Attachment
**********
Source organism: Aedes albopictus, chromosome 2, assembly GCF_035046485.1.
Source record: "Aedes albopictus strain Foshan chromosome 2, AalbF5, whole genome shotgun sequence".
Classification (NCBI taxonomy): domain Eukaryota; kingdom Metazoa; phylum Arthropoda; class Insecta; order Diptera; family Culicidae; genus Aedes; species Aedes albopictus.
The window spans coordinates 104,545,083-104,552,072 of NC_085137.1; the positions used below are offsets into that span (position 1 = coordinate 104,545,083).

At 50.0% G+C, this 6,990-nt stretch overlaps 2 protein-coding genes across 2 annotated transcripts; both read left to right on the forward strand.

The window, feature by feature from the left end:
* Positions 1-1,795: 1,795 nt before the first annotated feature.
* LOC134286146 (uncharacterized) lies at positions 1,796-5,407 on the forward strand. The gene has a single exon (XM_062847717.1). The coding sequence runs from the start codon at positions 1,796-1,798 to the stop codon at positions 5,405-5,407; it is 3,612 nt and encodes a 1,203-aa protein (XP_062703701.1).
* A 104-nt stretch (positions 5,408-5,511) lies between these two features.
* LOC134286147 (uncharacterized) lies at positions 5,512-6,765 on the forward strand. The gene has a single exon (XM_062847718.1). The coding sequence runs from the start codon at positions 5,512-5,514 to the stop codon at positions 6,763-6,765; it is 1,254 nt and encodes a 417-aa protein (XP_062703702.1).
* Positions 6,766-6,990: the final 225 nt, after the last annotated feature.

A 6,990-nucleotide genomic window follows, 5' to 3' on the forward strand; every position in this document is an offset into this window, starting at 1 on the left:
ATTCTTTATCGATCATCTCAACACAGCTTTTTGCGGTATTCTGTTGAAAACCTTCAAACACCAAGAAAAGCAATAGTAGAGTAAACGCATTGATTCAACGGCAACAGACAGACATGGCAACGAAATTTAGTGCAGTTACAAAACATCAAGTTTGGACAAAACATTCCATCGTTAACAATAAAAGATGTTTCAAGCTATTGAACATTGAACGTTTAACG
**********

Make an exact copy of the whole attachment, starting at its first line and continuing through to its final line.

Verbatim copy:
Source organism: Aedes albopictus, chromosome 2, assembly GCF_035046485.1.
Source record: "Aedes albopictus strain Foshan chromosome 2, AalbF5, whole genome shotgun sequence".
Classification (NCBI taxonomy): domain Eukaryota; kingdom Metazoa; phylum Arthropoda; class Insecta; order Diptera; family Culicidae; genus Aedes; species Aedes albopictus.
The window spans coordinates 104,545,083-104,552,072 of NC_085137.1; the positions used below are offsets into that span (position 1 = coordinate 104,545,083).

At 50.0% G+C, this 6,990-nt stretch overlaps 2 protein-coding genes across 2 annotated transcripts; both read left to right on the forward strand.

The window, feature by feature from the left end:
* Positions 1-1,795: 1,795 nt before the first annotated feature.
* LOC134286146 (uncharacterized) lies at positions 1,796-5,407 on the forward strand. The gene has a single exon (XM_062847717.1). The coding sequence runs from the start codon at positions 1,796-1,798 to the stop codon at positions 5,405-5,407; it is 3,612 nt and encodes a 1,203-aa protein (XP_062703701.1).
* A 104-nt stretch (positions 5,408-5,511) lies between these two features.
* LOC134286147 (uncharacterized) lies at positions 5,512-6,765 on the forward strand. The gene has a single exon (XM_062847718.1). The coding sequence runs from the start codon at positions 5,512-5,514 to the stop codon at positions 6,763-6,765; it is 1,254 nt and encodes a 417-aa protein (XP_062703702.1).
* Positions 6,766-6,990: the final 225 nt, after the last annotated feature.

A 6,990-nucleotide genomic window follows, 5' to 3' on the forward strand; every position in this document is an offset into this window, starting at 1 on the left:
ATTCTTTATCGATCATCTCAACACAGCTTTTTGCGGTATTCTGTTGAAAACCTTCAAACACCAAGAAAAGCAATAGTAGAGTAAACGCATTGATTCAACGGCAACAGACAGACATGGCAACGAAATTTAGTGCAGTTACAAAACATCAAGTTTGGACAAAACATTCCATCGTTAACAATAAAAGATGTTTCAAGCTATTGAACATTGAACGTTTAACG